134. The defendant accepts that it is a relevant service provider but disputes that it has actual knowledge of any person using its service to infringe because it has never been served with a notice of the kind referred to in section 97A(2).

135. I do not accept that service of such a notice is a precondition of a finding that a service provider has actual knowledge of another person using its service to infringe copyright. Such is evident from the section which says that this is simply one of the matters to which the court must have regard. Nevertheless, I do not believe it would be appropriate to grant an injunction of the breadth sought by the claimants for a number of reasons. First, it is apparent from the terms of Directive 2001/29/EC that it is contemplating the grant of an injunction upon the application of rights holders, yet the claimants are seeking an injunction to restrain activities in relation to all binary and all text materials in respect of which they own no rights and about which I have heard little or no evidence. Second, I do not accept that the defendant has actual knowledge of other persons using its service to infringe all such rights. Therefore I am not persuaded I have the jurisdiction to grant such an injunction in any event. Third, the rights of all other rights holders are wholly undefined and consequently the scope of the injunction would be very uncertain. In my judgment the scope of any injunction under section 97A(2) should extend no further than that to which I have already concluded the claimants are entitled, namely an injunction to restrain the defendant from infringing the claimants' copyrights in relation to their repertoire of films."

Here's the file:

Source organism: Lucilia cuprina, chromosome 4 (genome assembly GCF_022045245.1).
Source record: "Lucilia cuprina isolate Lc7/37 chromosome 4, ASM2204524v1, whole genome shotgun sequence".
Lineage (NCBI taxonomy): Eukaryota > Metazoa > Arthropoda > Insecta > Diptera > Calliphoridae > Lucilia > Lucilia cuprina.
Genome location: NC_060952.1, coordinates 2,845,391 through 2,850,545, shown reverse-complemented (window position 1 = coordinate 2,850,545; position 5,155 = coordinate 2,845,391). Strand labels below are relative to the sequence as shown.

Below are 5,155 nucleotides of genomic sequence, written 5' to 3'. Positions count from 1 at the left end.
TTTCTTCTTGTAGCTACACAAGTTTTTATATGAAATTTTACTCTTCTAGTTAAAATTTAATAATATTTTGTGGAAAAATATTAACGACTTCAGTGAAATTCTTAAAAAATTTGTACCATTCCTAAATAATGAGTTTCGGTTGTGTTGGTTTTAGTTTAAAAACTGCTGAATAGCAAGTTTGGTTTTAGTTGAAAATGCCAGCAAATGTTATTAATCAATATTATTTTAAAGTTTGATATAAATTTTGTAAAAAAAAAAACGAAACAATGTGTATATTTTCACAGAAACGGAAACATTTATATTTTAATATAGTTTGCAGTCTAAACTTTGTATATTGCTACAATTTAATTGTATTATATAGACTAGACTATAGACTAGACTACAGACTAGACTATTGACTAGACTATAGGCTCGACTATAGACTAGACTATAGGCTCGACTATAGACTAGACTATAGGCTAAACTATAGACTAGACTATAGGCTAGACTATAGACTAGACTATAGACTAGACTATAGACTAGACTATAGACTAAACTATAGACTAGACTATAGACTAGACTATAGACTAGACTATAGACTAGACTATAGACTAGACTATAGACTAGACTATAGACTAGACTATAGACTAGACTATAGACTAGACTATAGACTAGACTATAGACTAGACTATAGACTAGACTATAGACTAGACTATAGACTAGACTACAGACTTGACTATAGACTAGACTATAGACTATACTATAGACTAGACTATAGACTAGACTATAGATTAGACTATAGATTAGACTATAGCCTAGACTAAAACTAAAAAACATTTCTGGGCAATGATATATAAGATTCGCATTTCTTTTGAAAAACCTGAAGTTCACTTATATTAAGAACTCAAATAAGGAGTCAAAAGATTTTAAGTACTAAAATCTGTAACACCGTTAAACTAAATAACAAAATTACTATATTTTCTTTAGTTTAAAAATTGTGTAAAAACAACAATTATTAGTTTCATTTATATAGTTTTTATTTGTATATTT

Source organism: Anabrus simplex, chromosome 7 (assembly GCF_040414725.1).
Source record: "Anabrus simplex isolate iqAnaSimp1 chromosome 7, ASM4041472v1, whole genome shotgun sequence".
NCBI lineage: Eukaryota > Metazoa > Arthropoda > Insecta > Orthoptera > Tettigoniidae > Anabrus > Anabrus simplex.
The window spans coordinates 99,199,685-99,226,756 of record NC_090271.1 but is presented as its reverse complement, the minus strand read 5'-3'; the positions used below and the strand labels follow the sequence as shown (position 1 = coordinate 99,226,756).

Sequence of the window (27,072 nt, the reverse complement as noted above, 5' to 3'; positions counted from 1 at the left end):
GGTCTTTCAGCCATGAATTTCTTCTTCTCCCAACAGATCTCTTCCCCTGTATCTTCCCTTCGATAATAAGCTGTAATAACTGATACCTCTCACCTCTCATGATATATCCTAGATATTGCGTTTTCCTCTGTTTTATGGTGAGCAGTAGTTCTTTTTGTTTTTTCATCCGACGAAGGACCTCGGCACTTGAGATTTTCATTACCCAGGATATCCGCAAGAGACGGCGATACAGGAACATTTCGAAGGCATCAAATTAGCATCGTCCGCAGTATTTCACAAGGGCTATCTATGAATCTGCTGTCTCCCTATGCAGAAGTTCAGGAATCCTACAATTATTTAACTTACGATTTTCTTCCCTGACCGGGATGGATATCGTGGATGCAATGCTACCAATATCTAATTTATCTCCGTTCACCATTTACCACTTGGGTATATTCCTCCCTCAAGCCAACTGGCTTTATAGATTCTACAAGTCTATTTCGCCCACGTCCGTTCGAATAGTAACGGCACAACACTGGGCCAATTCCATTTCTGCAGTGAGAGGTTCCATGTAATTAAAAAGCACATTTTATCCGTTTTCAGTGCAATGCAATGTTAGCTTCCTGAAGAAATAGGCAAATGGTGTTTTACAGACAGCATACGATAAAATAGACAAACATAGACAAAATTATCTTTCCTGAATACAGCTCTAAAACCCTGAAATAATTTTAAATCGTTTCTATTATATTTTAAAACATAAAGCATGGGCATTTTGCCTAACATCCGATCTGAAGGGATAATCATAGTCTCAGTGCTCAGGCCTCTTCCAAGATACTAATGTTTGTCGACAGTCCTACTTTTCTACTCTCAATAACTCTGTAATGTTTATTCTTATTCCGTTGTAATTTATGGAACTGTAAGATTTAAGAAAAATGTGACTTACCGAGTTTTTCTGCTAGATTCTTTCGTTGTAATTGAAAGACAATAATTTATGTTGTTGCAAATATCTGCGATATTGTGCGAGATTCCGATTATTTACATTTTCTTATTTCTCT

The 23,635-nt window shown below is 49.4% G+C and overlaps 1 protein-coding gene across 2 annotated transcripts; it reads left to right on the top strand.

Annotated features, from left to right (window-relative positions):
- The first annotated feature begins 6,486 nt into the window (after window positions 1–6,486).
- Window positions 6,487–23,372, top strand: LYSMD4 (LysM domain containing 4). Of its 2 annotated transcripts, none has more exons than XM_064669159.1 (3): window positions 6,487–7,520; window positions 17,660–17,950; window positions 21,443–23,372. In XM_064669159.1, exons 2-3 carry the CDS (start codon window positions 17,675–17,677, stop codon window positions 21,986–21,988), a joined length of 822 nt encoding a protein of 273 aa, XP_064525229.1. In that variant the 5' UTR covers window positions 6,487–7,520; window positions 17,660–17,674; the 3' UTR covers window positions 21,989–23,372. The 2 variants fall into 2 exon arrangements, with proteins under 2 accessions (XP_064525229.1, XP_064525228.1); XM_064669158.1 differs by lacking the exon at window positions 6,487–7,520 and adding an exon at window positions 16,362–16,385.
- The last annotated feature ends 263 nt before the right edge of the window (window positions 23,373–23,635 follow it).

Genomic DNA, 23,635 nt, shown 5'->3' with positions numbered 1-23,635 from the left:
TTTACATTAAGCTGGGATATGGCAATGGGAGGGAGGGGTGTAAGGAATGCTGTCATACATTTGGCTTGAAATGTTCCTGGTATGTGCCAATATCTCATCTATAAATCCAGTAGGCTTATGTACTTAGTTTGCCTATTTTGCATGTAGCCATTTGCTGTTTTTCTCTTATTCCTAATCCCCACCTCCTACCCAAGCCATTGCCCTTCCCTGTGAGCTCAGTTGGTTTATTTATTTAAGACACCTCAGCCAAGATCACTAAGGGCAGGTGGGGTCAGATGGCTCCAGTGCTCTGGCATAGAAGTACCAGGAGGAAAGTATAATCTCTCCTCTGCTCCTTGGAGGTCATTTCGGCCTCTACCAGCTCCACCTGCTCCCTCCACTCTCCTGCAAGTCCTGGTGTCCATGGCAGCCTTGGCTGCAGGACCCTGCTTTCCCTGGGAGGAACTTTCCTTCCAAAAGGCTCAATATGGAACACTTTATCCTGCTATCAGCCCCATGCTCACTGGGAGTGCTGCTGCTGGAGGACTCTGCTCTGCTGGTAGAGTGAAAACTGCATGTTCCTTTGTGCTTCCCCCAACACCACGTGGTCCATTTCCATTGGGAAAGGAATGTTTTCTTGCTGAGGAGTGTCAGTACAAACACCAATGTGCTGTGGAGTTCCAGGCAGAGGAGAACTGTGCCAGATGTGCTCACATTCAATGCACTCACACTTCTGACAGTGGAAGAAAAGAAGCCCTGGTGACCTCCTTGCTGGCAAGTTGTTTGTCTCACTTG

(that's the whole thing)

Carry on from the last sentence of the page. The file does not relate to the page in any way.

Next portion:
Under the provisions of the Digital Economy Bill currently likely to go through parliament in the wash up of legislation before the general election, (presumably with the BPI's approval) it is a fairly  good bet that Newzbin would have been Internet history without reference to a judge.  Given the judge is very clear he doesn't buy the operators' complete innocence it wouldn't be a sensible business decision for an ISP to attempt to defend them in court.  Some might think that a good thing.  I don't know enough about Newzbin to assess whether they induced infringement or engaged directly therein but under the digital economy bill as it stands we won't really get the chance to test the question in the courts, even when the accused is demonstably innocent.

Updated due to strange formatting problems, 31/3.